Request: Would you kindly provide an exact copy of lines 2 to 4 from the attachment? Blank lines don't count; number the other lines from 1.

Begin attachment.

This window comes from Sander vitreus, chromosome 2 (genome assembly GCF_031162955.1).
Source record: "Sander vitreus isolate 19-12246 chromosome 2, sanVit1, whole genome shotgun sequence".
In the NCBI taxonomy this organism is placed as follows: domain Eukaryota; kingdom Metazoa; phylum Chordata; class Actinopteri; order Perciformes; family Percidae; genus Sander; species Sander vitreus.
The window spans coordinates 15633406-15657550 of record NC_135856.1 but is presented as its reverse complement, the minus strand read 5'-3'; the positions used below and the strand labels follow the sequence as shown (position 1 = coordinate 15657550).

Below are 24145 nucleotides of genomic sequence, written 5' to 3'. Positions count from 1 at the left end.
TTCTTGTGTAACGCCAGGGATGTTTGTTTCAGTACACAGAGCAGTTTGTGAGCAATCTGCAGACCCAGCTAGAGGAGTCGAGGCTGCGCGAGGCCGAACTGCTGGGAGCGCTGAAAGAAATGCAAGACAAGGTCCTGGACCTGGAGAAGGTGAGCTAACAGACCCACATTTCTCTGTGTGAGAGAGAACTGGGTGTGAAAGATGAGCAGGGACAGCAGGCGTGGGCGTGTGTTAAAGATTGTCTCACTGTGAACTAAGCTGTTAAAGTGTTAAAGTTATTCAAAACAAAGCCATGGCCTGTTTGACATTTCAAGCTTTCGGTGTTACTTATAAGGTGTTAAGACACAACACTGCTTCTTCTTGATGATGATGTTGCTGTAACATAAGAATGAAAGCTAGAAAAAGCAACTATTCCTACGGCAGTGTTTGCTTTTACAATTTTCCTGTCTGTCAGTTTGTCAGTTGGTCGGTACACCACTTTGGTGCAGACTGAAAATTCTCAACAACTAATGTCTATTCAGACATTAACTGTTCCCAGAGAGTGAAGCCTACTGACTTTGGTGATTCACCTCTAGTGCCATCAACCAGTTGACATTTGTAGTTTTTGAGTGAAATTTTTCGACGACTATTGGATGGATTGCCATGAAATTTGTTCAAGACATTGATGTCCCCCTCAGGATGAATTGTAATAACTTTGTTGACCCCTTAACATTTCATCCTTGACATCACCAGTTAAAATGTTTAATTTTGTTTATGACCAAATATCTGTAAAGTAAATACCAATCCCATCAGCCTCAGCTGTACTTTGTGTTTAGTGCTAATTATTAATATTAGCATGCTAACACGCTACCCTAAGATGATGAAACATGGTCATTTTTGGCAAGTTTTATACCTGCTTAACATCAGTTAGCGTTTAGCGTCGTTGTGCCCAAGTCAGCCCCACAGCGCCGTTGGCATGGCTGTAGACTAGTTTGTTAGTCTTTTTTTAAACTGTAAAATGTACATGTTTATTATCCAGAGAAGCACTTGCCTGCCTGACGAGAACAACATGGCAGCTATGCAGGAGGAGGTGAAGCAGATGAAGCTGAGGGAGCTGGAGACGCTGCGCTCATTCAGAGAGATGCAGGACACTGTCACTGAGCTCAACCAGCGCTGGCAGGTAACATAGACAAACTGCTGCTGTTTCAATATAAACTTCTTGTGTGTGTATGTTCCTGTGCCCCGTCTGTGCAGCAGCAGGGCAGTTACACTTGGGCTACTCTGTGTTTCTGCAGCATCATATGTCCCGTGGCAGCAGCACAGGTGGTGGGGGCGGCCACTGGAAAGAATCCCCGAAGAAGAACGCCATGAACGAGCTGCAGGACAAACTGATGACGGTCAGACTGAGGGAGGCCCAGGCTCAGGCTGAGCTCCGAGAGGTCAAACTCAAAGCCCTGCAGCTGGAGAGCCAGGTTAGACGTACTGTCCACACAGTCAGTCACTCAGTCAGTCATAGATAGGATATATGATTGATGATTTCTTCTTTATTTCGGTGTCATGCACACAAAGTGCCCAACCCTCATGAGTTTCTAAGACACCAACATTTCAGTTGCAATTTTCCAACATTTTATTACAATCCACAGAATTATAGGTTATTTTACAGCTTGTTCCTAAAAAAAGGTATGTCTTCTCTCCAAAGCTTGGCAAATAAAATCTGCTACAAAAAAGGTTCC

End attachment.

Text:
Source record: "Sander vitreus isolate 19-12246 chromosome 2, sanVit1, whole genome shotgun sequence".
In the NCBI taxonomy this organism is placed as follows: domain Eukaryota; kingdom Metazoa; phylum Chordata; class Actinopteri; order Perciformes; family Percidae; genus Sander; species Sander vitreus.
The window spans coordinates 15633406-15657550 of record NC_135856.1 but is presented as its reverse complement, the minus strand read 5'-3'; the positions used below and the strand labels follow the sequence as shown (position 1 = coordinate 15657550).